- an art, trade, or occupation requiring special skill, especially manual skill: the craft of a mason.
- skill; dexterity: The silversmith worked with great craft.
- skill or ability used for bad purposes; cunning; deceit; guile.
- the members of a trade or profession collectively; a guild.
- a ship or other vessel.
- a number of ships or other vessels taken as a whole: The craft were warned of possible heavy squalls.
- aircraft collectively.
- a single aircraft.
- to make or manufacture (an object, objects, product, etc.) with skill and careful attention to detail.
Origin of craft
SynonymsSee more synonyms on Thesaurus.com
Examples from the Web for crafted
Within a matter of hours, the vessel that Mooney had crafted began to sink.Victor Mooney’s Epic Adventure for His Dead Brother
October 19, 2014
But viewers know the rules of these shows, how they are crafted and stories manipulated, and are complicit with the manipulation.‘The Real Housewives of New York City’ Loses a Leg in Sixth-Season Finale
July 23, 2014
But she crafted the line as the opinion of “members of Congress of both parties,” not her opinion.Fact-Checking the Sunday Shows: June 1
June 1, 2014
Rupert Neve Designs crafted the console that lives at Third Man Records.Jack White Sets World Record for Fastest Record Release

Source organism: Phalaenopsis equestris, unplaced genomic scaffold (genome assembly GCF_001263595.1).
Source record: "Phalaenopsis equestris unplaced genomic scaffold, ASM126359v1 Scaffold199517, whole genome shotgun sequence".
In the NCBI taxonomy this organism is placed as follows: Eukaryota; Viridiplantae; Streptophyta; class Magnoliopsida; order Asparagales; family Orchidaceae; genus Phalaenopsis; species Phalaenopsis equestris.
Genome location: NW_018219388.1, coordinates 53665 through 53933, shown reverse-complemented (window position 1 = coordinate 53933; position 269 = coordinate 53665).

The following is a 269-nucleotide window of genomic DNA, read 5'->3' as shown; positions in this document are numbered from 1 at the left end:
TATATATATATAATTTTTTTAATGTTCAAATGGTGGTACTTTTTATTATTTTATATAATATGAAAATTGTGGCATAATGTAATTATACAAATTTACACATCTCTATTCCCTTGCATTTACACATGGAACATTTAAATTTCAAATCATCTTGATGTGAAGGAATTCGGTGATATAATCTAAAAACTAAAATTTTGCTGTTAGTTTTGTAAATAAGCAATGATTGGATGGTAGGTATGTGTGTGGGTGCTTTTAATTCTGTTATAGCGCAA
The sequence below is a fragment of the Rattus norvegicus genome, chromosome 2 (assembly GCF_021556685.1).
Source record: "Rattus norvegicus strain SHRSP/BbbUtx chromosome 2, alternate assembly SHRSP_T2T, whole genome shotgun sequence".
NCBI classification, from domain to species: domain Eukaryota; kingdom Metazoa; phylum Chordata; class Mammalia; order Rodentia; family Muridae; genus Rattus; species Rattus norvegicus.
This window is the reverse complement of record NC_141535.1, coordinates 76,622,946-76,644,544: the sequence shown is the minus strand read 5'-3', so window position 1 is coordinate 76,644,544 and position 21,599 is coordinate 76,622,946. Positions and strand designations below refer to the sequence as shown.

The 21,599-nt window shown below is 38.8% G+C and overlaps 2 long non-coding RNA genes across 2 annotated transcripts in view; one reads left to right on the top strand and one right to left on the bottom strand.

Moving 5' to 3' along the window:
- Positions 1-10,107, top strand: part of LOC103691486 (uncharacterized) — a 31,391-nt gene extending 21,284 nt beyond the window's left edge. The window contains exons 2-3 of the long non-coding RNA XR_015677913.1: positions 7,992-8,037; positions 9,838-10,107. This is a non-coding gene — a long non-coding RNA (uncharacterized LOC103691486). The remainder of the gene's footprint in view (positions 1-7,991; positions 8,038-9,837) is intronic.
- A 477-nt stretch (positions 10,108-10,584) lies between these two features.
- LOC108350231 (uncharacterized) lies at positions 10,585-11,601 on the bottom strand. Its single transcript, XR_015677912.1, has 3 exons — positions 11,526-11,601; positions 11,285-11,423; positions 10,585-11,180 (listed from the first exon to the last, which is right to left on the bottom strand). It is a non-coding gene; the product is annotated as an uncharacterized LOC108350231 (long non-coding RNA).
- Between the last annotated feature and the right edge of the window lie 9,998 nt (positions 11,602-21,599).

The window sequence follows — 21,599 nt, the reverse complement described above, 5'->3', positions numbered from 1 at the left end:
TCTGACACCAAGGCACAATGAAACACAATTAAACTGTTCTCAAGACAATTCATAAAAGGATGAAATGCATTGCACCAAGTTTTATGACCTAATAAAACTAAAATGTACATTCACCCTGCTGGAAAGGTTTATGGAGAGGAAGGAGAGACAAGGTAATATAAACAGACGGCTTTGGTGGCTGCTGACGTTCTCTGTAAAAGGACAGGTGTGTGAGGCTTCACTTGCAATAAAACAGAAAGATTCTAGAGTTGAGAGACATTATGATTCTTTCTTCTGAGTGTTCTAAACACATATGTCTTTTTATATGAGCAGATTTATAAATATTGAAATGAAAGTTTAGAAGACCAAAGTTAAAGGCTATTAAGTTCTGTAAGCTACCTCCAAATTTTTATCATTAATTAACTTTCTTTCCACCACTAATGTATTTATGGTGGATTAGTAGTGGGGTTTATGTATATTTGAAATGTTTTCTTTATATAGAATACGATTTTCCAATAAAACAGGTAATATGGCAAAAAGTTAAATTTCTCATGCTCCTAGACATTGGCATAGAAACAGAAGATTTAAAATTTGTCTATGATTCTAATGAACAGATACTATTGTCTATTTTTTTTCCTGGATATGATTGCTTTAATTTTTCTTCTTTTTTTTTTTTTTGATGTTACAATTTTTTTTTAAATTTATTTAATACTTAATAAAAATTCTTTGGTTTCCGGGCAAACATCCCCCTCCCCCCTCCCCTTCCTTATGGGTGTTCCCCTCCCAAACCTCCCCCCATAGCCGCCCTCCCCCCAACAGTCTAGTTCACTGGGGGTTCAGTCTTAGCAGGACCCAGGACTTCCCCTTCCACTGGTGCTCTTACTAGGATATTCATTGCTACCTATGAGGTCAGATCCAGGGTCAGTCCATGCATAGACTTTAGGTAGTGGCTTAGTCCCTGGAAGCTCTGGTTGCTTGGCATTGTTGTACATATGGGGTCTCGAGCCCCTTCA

April 22, 2014
With several of his key advisers offline, Snowden crafted his question for Putin.Snowden’s Camp: Staged Putin Q&A Was a Screw-Up
April 21, 2014
- skill or ability, esp in handiwork
- skill in deception and trickery; guile; cunning
- an occupation or trade requiring special skill, esp manual dexterity
- the members of such a trade, regarded collectively
- (as modifier)a craft guild
- a single vessel, aircraft, or spacecraft
- (functioning as plural) ships, boats, aircraft, or spacecraft collectively
- (tr) to make or fashion with skill, esp by hand
Word Origin and History for crafted
Old English cræft, originally "power, physical strength, might," from Proto-Germanic *krab-/*kraf- (cf. Old Frisian kreft, Old High German chraft, German Kraft "strength, skill;" Old Norse kraptr "strength, virtue"). Sense expanded in Old English to include "skill, art, science, talent" (via a notion of "mental power"), which led to the meaning "trade, handicraft, calling." The word still was used for "might, power" in Middle English.
Use for "small boat" is first recorded 1670s, probably from a phrase resembling vessels of small craft and referring either to the trade they did or the seamanship they required, or perhaps it preserves the word in its original sense of "power."
Old English cræftan "to exercise a craft, build," from the same source as craft (n.). Meaning "to make skilfully" is from early 15c., obsolete from 16c., but revived c.1950s, largely in U.S. advertising and commercial senses. Related: Crafted; crafting.